Obstacle to Departure: The Visa Nightmare
When I was a final year undergraduate student at IIT-Kharagpur in 1966, I applied to Purdue University in West Lafayette, Indiana for a fellowship to pursue a PhD program in metallurgical engineering -- and was pleased to receive an offer of a “teaching assistantship”. I would receive $220 per month, and tuition fees and other mandatory charges would be waived by the university. I was expected to register at the university around September 1 for the Fall Semester. For a variety of reasons I could not get to Purdue by September 1. Fortunately the university had agreed to extend the offer to the Winter Semester, beginning in late January, 1967.
In early November I applied for an Indian passport through a travel agent in India (because they knew how to “expedite” the process) and got it fairly quickly. Then came the step of getting an American visa, which in time proved to be a real nightmare for me.
In those days, getting an American visa was a protracted and rigorous process. First, the student had to secure a formal document from the university where he was headed that detailed the planned degree program, expected duration, financial support level promised, etc. He had to submit that document with the visa application that asked lots of questions, some of which were downright silly. Had I committed any crime for which I had not been prosecuted? Was I ever a member of the Communist Party? Was I ever a Party sympathizer?, etc. After a thorough review of the application, the Consulate General’s office in Calcutta (about 300 miles away from Puri, my hometown) set a date and time for a formal interview. If the student “passed” the interview, he had to take a multistep medical examination from one of a dozen or so physicians officially approved by the American Consulate. Once the medical report was found to be satisfactory, the Consulate issued the visa.
I began the visa process just before Christmas of 1966. Things went smoothly enough for me, and I went through the interview step without any problems. The Consulate office then handed me a paper that listed the names of the officially approved physicians in Calcutta. I was an infrequent visitor to this big city and had a very limited knowledge of its geography. So I picked a physician whose office was on a street that I knew and went to see him. I don’t remember his name anymore, so I will call him Dr. Bose.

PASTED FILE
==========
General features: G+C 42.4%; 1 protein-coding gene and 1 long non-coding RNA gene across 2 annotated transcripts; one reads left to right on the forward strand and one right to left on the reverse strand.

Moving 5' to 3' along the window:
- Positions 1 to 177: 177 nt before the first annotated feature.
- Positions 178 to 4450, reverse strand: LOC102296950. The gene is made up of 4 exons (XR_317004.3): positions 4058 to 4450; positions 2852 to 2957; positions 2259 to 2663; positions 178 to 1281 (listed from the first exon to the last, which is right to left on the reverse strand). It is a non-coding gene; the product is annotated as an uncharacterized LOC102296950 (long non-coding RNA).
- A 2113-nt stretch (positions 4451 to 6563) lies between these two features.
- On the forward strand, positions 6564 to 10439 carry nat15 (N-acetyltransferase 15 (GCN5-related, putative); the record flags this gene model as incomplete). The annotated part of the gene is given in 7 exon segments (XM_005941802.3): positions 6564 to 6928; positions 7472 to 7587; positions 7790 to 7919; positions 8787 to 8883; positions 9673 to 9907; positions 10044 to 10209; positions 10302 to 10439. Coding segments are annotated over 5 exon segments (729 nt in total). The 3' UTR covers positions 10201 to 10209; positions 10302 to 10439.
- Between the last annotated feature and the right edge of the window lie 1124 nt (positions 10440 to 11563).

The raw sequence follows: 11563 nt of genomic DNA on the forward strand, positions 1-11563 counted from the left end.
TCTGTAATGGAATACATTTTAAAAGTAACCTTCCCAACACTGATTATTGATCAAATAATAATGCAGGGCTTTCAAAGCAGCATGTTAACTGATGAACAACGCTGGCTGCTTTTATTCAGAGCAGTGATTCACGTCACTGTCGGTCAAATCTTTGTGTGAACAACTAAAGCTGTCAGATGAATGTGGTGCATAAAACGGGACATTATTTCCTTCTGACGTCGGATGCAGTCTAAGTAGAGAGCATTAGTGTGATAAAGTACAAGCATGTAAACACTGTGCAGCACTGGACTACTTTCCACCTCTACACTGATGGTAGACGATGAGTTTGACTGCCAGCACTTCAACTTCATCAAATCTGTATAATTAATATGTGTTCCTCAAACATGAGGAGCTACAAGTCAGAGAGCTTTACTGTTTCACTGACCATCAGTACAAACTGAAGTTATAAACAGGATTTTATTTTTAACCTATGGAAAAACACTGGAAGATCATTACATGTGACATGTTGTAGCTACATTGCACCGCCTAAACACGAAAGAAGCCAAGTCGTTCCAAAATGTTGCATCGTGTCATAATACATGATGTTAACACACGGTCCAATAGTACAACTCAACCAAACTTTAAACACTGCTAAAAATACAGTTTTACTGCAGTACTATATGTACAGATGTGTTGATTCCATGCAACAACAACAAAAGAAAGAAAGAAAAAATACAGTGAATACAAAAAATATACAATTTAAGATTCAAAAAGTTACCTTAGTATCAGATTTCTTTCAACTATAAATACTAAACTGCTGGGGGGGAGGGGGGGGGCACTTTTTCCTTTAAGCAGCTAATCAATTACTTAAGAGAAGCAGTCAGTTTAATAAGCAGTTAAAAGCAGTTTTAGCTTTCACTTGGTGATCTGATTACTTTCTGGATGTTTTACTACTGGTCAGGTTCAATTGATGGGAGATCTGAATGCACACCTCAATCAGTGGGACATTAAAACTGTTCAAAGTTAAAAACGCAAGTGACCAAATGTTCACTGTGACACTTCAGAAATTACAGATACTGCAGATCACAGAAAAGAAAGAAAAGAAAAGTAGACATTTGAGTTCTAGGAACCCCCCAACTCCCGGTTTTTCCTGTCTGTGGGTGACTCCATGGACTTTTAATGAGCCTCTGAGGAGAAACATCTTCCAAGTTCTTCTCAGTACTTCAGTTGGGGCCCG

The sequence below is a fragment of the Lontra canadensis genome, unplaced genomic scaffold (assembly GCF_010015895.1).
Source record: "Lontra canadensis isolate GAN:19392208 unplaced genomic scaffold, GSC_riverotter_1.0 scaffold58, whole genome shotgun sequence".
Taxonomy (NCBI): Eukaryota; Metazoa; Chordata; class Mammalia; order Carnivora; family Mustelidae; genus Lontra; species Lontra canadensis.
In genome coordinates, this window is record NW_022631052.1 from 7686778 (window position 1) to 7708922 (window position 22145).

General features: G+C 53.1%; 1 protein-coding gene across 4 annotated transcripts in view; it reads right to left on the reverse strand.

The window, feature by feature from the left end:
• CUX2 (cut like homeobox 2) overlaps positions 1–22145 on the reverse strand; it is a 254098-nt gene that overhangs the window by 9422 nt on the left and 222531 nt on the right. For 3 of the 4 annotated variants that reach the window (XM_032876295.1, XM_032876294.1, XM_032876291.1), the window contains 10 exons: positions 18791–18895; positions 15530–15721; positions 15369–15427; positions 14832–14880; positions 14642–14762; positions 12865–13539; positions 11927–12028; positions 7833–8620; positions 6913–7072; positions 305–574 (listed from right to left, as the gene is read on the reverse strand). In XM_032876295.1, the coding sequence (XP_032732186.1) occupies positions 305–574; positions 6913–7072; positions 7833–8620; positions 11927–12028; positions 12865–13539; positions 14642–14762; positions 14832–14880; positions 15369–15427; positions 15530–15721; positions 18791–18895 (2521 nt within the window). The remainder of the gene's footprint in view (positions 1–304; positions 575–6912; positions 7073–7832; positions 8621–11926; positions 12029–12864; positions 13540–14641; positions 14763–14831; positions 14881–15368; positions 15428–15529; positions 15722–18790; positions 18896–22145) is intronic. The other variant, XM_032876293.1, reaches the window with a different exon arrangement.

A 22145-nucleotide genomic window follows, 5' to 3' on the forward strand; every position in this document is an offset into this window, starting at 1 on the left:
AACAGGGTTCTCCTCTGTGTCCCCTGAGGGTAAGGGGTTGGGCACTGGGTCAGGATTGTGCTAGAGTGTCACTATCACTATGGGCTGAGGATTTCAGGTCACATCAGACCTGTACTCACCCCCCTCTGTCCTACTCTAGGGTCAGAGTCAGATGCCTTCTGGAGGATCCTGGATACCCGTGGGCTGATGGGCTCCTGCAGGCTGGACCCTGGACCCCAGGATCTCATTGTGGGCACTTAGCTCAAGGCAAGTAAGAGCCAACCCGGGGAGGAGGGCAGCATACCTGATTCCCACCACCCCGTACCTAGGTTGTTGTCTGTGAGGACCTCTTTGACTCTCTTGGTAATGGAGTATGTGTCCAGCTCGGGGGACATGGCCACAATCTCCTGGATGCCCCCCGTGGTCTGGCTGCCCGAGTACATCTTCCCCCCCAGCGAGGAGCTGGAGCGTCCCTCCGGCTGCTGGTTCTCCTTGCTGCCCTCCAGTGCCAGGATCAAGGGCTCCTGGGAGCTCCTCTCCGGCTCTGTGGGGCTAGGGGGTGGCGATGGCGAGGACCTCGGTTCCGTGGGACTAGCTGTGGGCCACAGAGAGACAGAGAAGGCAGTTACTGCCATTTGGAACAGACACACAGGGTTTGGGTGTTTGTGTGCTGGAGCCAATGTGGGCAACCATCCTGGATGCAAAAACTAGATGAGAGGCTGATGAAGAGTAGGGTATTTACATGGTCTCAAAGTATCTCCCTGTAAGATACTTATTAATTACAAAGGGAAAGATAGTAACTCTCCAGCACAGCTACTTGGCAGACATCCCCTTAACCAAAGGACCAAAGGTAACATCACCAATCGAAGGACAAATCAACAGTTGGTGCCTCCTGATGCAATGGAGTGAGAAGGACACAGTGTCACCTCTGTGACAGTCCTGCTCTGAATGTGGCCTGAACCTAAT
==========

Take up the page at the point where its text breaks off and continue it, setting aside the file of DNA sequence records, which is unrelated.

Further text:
Dr. Bose examined me, made some gratuitous comments like I was too thin for my own good, and told me that I had to go to an “approved” radiologist for a chest X-ray and then return to him with the X-ray plate and the radiologist’s report in a sealed envelope. Dr. Bose was a dour man with a chip on his shoulder and took obvious pleasure in lecturing his patients. He directed me to the nearest approved radiologist, and I went to see him.
Unlike Dr. Bose’s office where I saw only one or two patients in the waiting room, the radiologist’s office was full to the brim. There were at least fifteen people in the room, and there was a steady flow of patients coming in and going out. I was impressed; this was clearly a very successful doctor, I told myself.
After a long wait, my name was called, and I went into the X-ray chamber. An assistant, not the doctor, took my X-ray, and told me to come back next day for the plate and the report. I did as I was told, and took the sealed document back to Dr. Bose. That’s when my nightmare began.
Dr. Bose read the report, took off his glasses, and asked me in a very serious voice, “How was your TB cured?” TB, I knew, was the deadly disease tuberculosis that was not uncommon in India those days. But the disease had many unmistakable symptoms, and I never had any symptoms of TB that I knew about. And the doctor was telling me that not only did I have TB at some point but that it had been cured!
I told the doctor that I never had TB and had never been treated for it. A long discussion followed. Dr. Bose did not believe me and told me that he could not issue a “satisfactory” medical report. He further said that even if he issued a satisfactory report and I managed to get by the Consulate through sheer luck, I would be sent back home from New York airport when the immigration officer looked at the X-ray plate himself.
I was devastated. I had resigned from a job, had secured a loan from my state government to pay for the airfare, had gotten suits made in Calcutta, bought winter coats, hats and gloves and paid a deposit for my plane tickets. I must have been close to tears when Dr. Bose very grudgingly told me that there was one way I could prevail but that would take at least a month. I had to get a bacteriological culture done of my spit to prove that I was totally free of the disease but the culture would take a month. There was no shortcut whatsoever.
I agreed to give a sample, hoping fervently that Purdue would grant me a month’s delay. I left the doctor’s office, a thoroughly defeated and dejected young man, alone in the huge city of Kolkata, not knowing what to do or whom to go to for advice. I barely made it to nearest post office and sent a telegram to Purdue.
During my infrequent trips to Calcutta, I used to stay at one of my maternal uncle’s home in the neighboring city of Howrah. I used to take buses to go from Howrah to Calcutta where all the big offices were. The famous Howrah Bridge connected the two cities. After I left Dr. Bose’s office, I wandered aimlessly for hours, and at one point, found myself standing on the bridge, looking down at the muddy waters of the river and thinking the worst thought. By then, I was not only depressed but also seriously worried about my health: maybe I did have TB and was never diagnosed? May be the disease would return some day?
I don’t remember how and when I reached my uncle’s home in Howrah. When the family members asked how my day with the doctors had gone, I could not bring myself to tell the horrible truth. I told them that it had been OK.